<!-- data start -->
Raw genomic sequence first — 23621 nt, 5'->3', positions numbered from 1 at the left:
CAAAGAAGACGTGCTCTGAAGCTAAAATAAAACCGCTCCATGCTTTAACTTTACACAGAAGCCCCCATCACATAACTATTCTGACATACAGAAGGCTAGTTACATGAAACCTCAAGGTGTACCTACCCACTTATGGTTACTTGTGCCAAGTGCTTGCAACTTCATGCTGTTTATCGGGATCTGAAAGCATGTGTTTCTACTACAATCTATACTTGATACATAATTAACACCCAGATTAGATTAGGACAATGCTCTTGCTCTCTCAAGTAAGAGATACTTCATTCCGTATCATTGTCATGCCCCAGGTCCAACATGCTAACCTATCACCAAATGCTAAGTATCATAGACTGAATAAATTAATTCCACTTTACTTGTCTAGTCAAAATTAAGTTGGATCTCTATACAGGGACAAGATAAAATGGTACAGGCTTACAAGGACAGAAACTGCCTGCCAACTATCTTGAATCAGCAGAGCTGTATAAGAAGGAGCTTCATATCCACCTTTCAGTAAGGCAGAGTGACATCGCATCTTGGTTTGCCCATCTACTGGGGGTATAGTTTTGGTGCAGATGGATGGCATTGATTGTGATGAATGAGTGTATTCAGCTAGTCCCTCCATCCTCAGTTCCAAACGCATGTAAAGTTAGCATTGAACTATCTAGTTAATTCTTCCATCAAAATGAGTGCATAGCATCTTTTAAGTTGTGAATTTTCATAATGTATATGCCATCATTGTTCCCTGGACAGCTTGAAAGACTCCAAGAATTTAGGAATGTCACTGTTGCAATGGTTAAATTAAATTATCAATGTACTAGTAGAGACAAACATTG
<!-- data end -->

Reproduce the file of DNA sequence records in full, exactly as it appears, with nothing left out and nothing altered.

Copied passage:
Raw genomic sequence first — 23621 nt, 5'->3', positions numbered from 1 at the left:
CAAAGAAGACGTGCTCTGAAGCTAAAATAAAACCGCTCCATGCTTTAACTTTACACAGAAGCCCCCATCACATAACTATTCTGACATACAGAAGGCTAGTTACATGAAACCTCAAGGTGTACCTACCCACTTATGGTTACTTGTGCCAAGTGCTTGCAACTTCATGCTGTTTATCGGGATCTGAAAGCATGTGTTTCTACTACAATCTATACTTGATACATAATTAACACCCAGATTAGATTAGGACAATGCTCTTGCTCTCTCAAGTAAGAGATACTTCATTCCGTATCATTGTCATGCCCCAGGTCCAACATGCTAACCTATCACCAAATGCTAAGTATCATAGACTGAATAAATTAATTCCACTTTACTTGTCTAGTCAAAATTAAGTTGGATCTCTATACAGGGACAAGATAAAATGGTACAGGCTTACAAGGACAGAAACTGCCTGCCAACTATCTTGAATCAGCAGAGCTGTATAAGAAGGAGCTTCATATCCACCTTTCAGTAAGGCAGAGTGACATCGCATCTTGGTTTGCCCATCTACTGGGGGTATAGTTTTGGTGCAGATGGATGGCATTGATTGTGATGAATGAGTGTATTCAGCTAGTCCCTCCATCCTCAGTTCCAAACGCATGTAAAGTTAGCATTGAACTATCTAGTTAATTCTTCCATCAAAATGAGTGCATAGCATCTTTTAAGTTGTGAATTTTCATAATGTATATGCCATCATTGTTCCCTGGACAGCTTGAAAGACTCCAAGAATTTAGGAATGTCACTGTTGCAATGGTTAAATTAAATTATCAATGTACTAGTAGAGACAAACATTG